Assessor: Hanover home values picking up
Real estate values in Hanover County have increased slightly for the first time since the housing collapse.
“We still have a ways to go to get back to where we were in 2009,” said Richard Paul, the county’s acting chief assessor.
That year, the county peaked with $13.1 million in reassessed value, according to county data Paul presented at a Dec. 11 Board of Supervisors meeting. In 2014, the county’s projected tax base will be up 2.11 percent, which is the first time it has gotten out of the negatives since 2009. It increased 0.35 percent.
It was at it’s lowest in 2010 at -.52 percent. Part of the recent increase is because of growth and new construction, Paul said.
A total of 1,115 total building permits were issued for both residential and commercial developments, amounting to $172 million.
“Last time at this year we processed 834 building permits,” Paul said.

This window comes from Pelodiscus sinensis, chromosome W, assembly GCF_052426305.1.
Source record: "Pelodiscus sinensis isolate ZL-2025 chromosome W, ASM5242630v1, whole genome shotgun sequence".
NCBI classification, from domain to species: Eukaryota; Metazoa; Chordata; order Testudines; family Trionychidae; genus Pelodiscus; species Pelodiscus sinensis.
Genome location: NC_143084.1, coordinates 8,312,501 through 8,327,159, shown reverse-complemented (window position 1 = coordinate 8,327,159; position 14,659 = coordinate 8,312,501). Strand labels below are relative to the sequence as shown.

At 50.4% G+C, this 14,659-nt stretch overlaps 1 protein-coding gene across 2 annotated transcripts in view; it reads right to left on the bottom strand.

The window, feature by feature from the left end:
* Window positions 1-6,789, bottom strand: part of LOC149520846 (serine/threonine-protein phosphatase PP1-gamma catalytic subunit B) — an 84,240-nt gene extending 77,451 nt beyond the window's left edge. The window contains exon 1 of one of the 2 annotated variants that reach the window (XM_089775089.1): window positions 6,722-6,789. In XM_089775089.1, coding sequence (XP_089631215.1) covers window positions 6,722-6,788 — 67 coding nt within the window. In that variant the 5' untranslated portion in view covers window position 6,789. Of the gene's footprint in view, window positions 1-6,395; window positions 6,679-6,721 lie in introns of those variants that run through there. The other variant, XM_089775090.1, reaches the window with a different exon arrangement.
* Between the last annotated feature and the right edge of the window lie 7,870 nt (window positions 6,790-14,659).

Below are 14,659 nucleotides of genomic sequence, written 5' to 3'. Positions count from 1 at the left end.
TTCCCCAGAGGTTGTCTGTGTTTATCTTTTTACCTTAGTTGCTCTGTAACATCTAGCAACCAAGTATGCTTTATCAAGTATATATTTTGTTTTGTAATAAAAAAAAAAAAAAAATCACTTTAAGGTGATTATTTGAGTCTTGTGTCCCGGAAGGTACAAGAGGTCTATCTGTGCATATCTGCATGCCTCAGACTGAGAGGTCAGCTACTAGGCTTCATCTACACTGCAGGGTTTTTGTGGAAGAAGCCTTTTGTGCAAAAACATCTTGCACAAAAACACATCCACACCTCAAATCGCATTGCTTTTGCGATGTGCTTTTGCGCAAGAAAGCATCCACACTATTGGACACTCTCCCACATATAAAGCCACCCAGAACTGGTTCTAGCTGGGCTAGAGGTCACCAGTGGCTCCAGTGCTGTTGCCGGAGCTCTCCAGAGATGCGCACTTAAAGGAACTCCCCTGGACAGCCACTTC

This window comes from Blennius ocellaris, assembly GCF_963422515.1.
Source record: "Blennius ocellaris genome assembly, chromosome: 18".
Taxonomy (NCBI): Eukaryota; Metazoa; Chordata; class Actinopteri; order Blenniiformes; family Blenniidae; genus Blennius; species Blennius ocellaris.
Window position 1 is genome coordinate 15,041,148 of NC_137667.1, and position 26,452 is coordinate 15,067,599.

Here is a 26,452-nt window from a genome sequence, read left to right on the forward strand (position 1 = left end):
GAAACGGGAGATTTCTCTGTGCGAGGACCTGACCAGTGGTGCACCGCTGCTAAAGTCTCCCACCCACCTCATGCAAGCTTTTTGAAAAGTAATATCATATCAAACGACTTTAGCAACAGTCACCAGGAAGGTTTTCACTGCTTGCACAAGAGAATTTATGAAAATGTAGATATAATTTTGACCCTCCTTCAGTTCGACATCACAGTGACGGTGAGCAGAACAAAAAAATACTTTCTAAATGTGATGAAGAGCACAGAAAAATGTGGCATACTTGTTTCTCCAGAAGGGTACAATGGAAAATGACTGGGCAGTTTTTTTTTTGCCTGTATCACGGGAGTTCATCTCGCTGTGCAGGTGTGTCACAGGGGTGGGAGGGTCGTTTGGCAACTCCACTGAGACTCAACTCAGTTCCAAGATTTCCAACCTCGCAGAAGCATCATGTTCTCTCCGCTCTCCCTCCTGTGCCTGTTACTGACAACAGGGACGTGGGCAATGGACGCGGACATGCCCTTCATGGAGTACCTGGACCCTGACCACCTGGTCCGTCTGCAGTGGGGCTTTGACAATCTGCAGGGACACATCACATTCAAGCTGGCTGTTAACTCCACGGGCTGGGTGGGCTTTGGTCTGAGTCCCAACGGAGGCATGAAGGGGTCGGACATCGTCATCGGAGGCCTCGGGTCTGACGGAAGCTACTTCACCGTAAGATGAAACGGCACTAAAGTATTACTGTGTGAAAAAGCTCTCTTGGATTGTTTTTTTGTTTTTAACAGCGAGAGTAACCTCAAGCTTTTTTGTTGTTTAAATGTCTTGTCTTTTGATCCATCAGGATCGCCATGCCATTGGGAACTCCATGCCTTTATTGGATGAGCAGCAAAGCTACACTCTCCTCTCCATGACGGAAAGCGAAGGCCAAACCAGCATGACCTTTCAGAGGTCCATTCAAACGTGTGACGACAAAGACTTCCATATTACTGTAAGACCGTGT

Some examples of new commercial construction in Hanover are the Vitamin Shoppe Distribution Center and the Tractor Supply store.
However, most of the new developments were residential. A total of 1,068 building permits were issued for new housing.
In the most recent assessment, about 6.6 percent of the county or 3,000 parcels in 16 areas of the county were assessed. Paul said the areas change from year to year.
The total assessment equaled $41 million.
Home values across the county are looked at; however, assessors narrow Hanover down into areas like Old Church or Beaverdam.
“Some areas of the county are starting to see some appreciation,” Paul said.
He said that the urban areas of Hanover changed while the rural parts remained unchanged.
The average new home will sell for $313,700 going into 2014. There was a 6 percent increase so far, compared to prior years. In 2013 the average new home sold for $296,000. Over the past years, the lowest average new home sale price was in 2011 with $250,400.
However, the sales price is still a little bit lower than it was in 2009, when the average house sold for $347,400. The median price of existing homes is $250,000.
In 2013, 191 properties were reviewed. Forty-one properties decreased in value and 20 increased. Sixty-six did not change while 64 were satisfied with the reassessment.
But, at least the reassessment has been positive for a change.
“It’s been negative numbers until this year,” Paul said.